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Laura Sanders SAN DIEGO — Mice raised in cages bombarded with glowing lights and sounds have profound brain abnormalities and behavioral trouble. Hours of daily stimulation led to behaviors reminiscent of attention-deficit/hyperactivity disorder, scientists reported November 14 at the annual meeting of the Society for Neuroscience. Certain kinds of sensory stimulation, such as sights and sounds, are known to help the brain develop correctly. But scientists from Seattle Children’s Research Institute wondered whether too much stimulation or stimulation of the wrong sort could have negative effects on the growing brain. To mimic extreme screen exposure, mice were blasted with flashing lights and TV audio for six hours a day. The cacophony began when the mice were 10 days old and lasted for six weeks. After the end of the ordeal, scientists examined the mice’s brains. “We found dramatic changes everywhere in the brain,” said study coauthor Jan-Marino Ramirez. Mice that had been stimulated had fewer newborn nerve cells in the hippocampus, a brain structure important for learning and memory, than unstimulated mice, Ramirez said. The stimulation also made certain nerve cells more active in general. Stimulated mice also displayed behaviors similar to some associated with ADHD in children. These mice were noticeably more active and had trouble remembering whether they had encountered an object. The mice also seemed more inclined to take risks, venturing into open areas that mice normally shy away from, for instance. |© Society for Science & the Public 2000 - 2016.
By Clare Wilson It’s one of the boldest treatments in medicine: delivering an electrical current deep into the brain by implanting a long thin electrode through a hole in the skull. Such “deep brain stimulation” (DBS) works miracles on people with otherwise untreatable epilepsy or Parkinson’s disease – but drilling into someone’s head is an extreme step. In future, we may be able to get the same effects by using stimulators placed outside the head, an advance that could see DBS used to treat a much wider range of conditions. DBS is being investigated for depression, obesity and obsessive compulsive disorder, but this research is going slowly. Implanting an electrode requires brain surgery, and carries a risk of infection, so the approach is only considered for severe cases. But Nir Grossman of Imperial College London and his team have found a safer way to experiment with DBS – by stimulating the brain externally, with no need for surgery. The technique, unveiled at the Society for Neuroscience conference in San Diego, California, this week, places two electrical fields of different frequencies outside the head. The brain tissue where the fields overlap is stimulated, while the tissue under just one field is unaffected because the frequencies are too high. For instance, they may use one field at 10,000 hertz and another at 10,010 hertz. The affected nerve cells are stimulated at 10 hertz – the difference between the two frequencies. © Copyright Reed Business Information Ltd.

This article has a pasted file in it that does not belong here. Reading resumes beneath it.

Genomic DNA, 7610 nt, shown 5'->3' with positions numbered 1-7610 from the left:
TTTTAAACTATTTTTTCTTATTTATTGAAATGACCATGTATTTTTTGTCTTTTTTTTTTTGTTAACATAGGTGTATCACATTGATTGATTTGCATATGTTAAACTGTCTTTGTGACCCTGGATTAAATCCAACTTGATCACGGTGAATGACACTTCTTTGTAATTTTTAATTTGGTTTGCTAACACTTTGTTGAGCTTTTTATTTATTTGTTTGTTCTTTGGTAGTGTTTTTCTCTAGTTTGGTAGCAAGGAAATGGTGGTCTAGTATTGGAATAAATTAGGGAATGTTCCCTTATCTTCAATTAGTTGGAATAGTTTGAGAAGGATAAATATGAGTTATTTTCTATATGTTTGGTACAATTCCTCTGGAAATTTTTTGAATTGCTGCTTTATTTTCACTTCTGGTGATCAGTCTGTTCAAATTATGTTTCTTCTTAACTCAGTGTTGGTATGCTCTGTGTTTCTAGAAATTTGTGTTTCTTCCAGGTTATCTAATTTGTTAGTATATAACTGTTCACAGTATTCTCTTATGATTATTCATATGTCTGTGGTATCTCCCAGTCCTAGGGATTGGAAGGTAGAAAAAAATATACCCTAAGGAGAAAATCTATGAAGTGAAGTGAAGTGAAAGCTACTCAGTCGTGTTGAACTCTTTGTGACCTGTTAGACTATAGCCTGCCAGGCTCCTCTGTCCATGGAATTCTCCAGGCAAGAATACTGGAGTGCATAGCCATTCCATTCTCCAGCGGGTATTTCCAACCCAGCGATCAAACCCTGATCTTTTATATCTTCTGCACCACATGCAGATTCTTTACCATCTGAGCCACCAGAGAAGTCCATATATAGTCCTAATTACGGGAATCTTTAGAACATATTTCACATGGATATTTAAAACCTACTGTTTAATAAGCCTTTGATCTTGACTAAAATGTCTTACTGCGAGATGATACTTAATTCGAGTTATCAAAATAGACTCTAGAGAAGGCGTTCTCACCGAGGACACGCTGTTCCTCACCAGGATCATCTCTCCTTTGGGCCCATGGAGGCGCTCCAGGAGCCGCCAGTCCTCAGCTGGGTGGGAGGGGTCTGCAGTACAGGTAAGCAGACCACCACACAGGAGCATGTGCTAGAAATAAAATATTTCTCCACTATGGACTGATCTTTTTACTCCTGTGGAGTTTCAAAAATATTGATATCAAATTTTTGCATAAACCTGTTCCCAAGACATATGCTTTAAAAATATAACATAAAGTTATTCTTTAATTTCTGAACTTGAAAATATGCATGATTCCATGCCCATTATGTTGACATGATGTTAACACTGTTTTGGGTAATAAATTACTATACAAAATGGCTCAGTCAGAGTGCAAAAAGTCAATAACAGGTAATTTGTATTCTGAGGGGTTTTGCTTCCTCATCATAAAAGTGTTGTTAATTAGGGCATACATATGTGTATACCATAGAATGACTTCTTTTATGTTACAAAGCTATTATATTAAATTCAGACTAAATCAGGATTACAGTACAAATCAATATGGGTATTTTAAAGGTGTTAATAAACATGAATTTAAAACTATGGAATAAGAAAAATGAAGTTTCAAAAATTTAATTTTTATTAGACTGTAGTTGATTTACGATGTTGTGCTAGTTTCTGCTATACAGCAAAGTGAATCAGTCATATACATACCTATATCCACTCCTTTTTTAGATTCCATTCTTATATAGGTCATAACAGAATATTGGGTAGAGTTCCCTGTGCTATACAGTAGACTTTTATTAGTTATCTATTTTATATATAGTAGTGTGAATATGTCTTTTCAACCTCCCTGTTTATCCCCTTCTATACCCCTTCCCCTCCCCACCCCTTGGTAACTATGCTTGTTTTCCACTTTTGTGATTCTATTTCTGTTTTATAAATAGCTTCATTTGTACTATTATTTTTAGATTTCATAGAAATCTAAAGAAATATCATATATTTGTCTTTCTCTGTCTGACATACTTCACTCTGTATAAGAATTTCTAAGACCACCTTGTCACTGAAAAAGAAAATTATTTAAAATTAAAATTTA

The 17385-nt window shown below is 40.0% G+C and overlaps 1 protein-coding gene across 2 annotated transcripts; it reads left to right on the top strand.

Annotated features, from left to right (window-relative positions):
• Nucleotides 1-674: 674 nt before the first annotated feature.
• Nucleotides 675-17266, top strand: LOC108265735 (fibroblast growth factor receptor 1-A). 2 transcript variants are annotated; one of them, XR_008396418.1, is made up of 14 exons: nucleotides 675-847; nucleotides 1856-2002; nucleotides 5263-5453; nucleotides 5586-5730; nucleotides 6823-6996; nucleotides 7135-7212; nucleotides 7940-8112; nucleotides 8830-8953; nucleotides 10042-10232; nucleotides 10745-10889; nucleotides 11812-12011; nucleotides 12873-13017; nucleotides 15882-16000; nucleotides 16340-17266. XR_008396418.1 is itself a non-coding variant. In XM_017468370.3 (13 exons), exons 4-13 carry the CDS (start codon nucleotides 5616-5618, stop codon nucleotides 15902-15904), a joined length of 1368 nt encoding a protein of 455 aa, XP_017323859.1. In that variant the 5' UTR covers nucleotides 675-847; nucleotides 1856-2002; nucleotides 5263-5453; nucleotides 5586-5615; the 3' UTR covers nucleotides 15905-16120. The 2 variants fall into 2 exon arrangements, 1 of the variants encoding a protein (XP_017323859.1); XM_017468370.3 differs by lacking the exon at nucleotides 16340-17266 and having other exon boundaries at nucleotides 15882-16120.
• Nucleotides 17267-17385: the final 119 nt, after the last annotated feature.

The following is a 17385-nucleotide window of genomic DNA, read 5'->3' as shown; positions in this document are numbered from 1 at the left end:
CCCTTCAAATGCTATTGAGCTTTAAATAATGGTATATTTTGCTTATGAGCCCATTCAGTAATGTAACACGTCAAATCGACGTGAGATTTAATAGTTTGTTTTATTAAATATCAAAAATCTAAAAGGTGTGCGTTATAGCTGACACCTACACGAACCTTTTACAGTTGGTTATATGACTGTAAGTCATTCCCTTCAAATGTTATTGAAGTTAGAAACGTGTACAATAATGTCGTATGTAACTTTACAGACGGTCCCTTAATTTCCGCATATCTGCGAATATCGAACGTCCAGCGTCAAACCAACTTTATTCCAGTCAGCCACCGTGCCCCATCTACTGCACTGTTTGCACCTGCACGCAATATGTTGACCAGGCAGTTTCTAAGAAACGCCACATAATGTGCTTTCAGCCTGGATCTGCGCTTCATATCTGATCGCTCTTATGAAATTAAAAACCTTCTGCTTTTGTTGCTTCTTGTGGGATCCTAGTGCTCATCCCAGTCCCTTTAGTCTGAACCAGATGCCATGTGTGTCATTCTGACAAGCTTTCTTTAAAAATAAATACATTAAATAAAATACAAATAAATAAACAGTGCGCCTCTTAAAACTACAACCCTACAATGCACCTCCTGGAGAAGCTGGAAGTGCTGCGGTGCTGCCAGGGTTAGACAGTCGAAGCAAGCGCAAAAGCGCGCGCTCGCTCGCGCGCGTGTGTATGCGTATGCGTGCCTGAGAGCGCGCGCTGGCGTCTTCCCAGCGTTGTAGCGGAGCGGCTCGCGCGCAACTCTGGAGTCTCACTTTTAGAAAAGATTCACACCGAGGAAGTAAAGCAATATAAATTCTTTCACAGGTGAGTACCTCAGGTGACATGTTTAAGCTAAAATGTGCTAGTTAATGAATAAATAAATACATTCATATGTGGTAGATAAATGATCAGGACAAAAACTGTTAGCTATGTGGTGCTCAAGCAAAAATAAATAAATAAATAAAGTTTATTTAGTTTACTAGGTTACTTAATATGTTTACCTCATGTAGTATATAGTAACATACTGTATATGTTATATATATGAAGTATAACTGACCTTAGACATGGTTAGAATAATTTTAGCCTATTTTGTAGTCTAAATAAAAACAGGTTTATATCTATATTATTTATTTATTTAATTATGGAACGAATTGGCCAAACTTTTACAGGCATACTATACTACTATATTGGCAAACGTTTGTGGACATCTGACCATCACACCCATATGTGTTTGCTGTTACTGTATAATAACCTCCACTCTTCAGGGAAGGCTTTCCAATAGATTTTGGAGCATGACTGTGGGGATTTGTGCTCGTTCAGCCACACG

Link ID: 22875 - Posted: 11.16.2016
By GRETCHEN REYNOLDS Exercise may be an effective treatment for depression and might even help prevent us from becoming depressed in the first place, according to three timely new studies. The studies pool outcomes from past research involving more than a million men and women and, taken together, strongly suggest that regular exercise alters our bodies and brains in ways that make us resistant to despair. Scientists have long questioned whether and how physical activity affects mental health. While we know that exercise alters the body, how physical activity affects moods and emotions is less well understood. Past studies have sometimes muddied rather than clarified the body and mind connections. Some randomized controlled trials have found that exercise programs, often involving walking, ease symptoms in people with major depression. But many of these studies have been relatively small in scale or had other scientific deficiencies. A major 2013 review of studies related to exercise and depression concluded that, based on the evidence then available, it was impossible to say whether exercise improved the condition. Other past reviews similarly have questioned whether the evidence was strong enough to say that exercise could stave off depression. A group of global public-health researchers, however, suspected that newer studies and a more rigorous review of the statistical evidence might bolster the case for exercise as a treatment of and block against depression. So for the new analyses, they first gathered all of the most recent and best-designed studies about depression and exercise. © 2016 The New York Times Company